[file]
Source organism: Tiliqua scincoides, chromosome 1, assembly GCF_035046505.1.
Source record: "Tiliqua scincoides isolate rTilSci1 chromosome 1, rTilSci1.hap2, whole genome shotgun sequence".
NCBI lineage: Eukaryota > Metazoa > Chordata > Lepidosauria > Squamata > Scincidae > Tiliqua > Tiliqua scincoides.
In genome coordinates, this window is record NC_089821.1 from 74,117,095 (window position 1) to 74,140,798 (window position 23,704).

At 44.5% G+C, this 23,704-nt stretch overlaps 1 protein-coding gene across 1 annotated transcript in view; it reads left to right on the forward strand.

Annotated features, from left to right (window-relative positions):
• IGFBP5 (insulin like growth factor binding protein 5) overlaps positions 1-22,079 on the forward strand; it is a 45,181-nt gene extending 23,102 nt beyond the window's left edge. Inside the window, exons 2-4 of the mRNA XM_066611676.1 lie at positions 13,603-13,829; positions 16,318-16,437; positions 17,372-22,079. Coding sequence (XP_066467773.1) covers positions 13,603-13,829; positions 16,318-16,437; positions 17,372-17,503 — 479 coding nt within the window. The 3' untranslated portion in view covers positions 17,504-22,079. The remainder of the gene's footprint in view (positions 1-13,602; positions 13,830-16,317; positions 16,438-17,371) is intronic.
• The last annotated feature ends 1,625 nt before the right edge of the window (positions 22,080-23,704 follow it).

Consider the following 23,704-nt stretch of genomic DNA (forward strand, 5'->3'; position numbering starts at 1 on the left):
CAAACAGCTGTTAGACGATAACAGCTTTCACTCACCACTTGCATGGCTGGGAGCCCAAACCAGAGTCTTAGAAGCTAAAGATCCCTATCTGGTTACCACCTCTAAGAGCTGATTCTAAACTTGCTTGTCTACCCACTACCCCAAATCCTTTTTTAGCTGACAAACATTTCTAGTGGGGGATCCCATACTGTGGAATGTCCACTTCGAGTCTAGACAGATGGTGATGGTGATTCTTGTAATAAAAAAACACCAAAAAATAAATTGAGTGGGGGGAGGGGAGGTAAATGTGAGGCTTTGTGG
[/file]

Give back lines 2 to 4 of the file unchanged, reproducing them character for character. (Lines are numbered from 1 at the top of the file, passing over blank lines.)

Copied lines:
Source record: "Tiliqua scincoides isolate rTilSci1 chromosome 1, rTilSci1.hap2, whole genome shotgun sequence".
NCBI lineage: Eukaryota > Metazoa > Chordata > Lepidosauria > Squamata > Scincidae > Tiliqua > Tiliqua scincoides.
In genome coordinates, this window is record NC_089821.1 from 74,117,095 (window position 1) to 74,140,798 (window position 23,704).